HIM professionals touch many functions of the revenue cycle.
As we continue this segment on health information management (HIM) in the revenue cycle, I’d like to share some thoughts I discussed at the recent Missouri Health Information Management meeting.
When we think about the functions that compose the revenue cycle (see graphic):
financial counseling/pre-registration, pre-admission testing, access, case management, HIM and coding, and patient financial services (PFS) including CDM, we are already involved in each of them! Often times we provide the data to develop the grid for procedure prices that are used by the pre-reg team to share with self-paying patients, we assess the pre-admission testing and the results to determine if the testing is related to the inpatient care,we work with access to clean the demographic data,case management uses our working DRG in some cases and we help both the internal and external case managers to obtain some of the clinical information needed to support the status, and of course, we’re connected at the hip with PFS to ensure the coding is consistent with the charges and that CDM driven charges are consistent with the coding and documentation in the record.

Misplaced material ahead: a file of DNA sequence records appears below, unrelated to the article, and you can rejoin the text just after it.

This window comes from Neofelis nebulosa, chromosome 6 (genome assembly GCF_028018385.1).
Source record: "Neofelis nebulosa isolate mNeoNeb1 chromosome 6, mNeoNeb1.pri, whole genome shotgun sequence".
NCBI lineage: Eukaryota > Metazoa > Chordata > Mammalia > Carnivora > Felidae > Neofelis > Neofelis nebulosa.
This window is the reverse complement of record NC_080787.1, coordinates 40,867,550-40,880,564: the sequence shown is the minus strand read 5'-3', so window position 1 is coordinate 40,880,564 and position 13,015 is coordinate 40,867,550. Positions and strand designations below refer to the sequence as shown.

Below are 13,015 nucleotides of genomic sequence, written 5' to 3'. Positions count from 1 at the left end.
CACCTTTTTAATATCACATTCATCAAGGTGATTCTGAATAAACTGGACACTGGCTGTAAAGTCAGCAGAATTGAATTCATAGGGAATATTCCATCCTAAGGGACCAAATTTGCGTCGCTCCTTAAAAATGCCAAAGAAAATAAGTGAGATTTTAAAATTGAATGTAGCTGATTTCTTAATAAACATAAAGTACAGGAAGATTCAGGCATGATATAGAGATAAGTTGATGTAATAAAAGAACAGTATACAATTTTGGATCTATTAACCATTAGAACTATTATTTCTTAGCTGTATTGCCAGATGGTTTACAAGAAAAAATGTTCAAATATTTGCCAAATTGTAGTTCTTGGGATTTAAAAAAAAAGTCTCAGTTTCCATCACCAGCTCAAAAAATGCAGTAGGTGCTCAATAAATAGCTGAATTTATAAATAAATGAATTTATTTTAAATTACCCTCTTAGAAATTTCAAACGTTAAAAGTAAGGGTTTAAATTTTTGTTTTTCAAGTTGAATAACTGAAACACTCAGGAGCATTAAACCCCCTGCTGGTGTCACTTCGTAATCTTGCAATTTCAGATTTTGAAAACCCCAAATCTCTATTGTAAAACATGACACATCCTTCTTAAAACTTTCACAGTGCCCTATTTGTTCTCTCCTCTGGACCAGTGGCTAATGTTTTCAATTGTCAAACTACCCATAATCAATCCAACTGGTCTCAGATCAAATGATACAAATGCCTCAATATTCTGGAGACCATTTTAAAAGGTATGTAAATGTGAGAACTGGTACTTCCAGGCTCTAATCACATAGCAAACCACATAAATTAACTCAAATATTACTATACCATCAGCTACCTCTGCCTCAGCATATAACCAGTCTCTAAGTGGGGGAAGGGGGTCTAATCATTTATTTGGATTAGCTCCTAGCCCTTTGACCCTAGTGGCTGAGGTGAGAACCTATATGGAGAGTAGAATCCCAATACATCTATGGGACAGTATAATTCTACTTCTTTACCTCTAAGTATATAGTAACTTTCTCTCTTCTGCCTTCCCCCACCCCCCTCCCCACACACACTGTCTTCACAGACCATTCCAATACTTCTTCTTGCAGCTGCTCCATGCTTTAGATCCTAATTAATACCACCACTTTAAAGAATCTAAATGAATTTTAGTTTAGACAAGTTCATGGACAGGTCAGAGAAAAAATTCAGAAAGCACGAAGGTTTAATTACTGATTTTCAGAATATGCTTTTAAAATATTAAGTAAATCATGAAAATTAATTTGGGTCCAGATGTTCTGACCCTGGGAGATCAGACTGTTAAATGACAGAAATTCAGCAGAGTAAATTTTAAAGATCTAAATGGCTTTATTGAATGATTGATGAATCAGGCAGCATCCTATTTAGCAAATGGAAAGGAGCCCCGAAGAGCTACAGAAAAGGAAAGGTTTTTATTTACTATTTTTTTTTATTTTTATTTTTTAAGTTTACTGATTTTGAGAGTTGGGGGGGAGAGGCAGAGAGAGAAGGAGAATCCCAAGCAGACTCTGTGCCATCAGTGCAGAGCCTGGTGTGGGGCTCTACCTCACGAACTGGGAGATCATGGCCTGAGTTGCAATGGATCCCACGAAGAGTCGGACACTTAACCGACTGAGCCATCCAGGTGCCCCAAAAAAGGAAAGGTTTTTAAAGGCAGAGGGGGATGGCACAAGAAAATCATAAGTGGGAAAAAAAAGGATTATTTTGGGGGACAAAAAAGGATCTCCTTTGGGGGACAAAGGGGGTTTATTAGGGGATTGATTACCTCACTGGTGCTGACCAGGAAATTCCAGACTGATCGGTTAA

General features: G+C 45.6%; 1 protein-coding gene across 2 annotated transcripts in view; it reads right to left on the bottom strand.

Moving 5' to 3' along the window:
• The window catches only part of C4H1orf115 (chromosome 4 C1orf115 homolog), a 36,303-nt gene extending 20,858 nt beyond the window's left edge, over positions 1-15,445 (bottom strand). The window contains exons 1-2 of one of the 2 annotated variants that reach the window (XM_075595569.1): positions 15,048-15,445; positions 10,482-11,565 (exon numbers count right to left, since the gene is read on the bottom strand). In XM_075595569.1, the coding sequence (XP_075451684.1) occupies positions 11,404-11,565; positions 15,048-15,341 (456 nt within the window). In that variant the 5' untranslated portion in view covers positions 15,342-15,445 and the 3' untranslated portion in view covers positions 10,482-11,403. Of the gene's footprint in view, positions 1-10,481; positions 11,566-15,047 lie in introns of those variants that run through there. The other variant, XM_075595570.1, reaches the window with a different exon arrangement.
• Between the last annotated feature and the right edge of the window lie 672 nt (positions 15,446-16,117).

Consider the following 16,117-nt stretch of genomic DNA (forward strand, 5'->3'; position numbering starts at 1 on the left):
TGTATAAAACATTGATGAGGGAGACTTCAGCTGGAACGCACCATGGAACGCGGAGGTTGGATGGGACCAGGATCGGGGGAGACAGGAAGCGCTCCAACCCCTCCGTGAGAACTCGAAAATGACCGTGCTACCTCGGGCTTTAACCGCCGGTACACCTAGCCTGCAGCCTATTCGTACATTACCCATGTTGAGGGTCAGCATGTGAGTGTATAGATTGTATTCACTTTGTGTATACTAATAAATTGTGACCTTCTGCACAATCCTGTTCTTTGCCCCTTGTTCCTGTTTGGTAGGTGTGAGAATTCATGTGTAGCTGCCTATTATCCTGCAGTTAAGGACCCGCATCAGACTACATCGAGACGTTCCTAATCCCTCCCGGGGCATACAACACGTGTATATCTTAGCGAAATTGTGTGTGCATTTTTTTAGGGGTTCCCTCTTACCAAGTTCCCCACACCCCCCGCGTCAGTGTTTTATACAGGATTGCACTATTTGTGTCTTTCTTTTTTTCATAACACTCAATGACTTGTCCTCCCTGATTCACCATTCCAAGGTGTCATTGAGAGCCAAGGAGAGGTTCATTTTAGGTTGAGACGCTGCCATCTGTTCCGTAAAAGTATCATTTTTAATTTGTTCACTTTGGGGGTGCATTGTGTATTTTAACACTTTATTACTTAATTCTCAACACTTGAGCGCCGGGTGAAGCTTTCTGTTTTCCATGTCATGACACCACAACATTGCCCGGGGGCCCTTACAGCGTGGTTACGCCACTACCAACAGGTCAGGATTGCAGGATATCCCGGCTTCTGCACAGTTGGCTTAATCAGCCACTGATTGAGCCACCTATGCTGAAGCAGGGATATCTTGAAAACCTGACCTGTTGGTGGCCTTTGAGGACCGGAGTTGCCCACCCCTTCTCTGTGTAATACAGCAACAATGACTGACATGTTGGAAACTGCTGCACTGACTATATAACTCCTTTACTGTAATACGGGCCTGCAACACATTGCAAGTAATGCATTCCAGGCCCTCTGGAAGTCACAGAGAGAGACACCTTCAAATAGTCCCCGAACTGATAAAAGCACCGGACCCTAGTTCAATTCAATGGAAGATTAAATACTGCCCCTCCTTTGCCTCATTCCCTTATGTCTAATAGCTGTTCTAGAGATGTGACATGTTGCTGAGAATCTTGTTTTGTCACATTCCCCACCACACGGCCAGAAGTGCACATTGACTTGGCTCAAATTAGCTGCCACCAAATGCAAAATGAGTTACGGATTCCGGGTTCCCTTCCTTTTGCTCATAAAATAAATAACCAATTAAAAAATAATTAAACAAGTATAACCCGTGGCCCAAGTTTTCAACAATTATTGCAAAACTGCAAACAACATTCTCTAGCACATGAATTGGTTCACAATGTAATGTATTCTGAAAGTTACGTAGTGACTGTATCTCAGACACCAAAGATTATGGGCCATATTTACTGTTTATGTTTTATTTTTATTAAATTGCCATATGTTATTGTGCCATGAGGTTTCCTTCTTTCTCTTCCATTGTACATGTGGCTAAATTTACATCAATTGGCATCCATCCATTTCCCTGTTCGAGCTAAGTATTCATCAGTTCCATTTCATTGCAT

HIM has other skills that are ideally aligned with managing the revenue cycle. These include the following:
- Logistics experience
- Understand the importance of demographics accuracy at the front end
- Clinical understanding
- Coding knowledge
- Strive for coding and revenue integrity
- Recognize the difference between charges and reimbursement
- Data analysis
- Know how to read regulations and take them to the next level
- We can fight!
We’re a feisty bunch and no one can fight a coding denial better than we can! So, that brings us to our next topic: What are the characteristics of a good appeal letter?
- Timeliness: It’s important to respond to a denial promptly, but not so quickly that we don’t give a solid argument.
- Provide concrete proof that you are entitled to the payment based on the coding you submitted and supported by the clinical documentation. Give a detailed account of the treatment provided for the patient and cross-reference to the copy of the medical record attached. Identify the sources for the codes that were submitted with the claim.
- Involve the clinician if necessary, to augment your appeal content.
- Cite relevant national coding guidelines, professional juried journal articles or materials from recognized coding authorities and medical societies.
- Recognize that the goals for payers are different than those of providers. If the payer continues to deny the case and you believe your position is valid, escalate the appeal.
Finally, when it’s all said and done, ensure your claim system and the payer’s claim system reflects the final set of agreed-upon codes for data integrity and the patient’s profile purposes.
Photo courtesy of: ICD10 Monitor
Originally Published On: ICD10 Monitor
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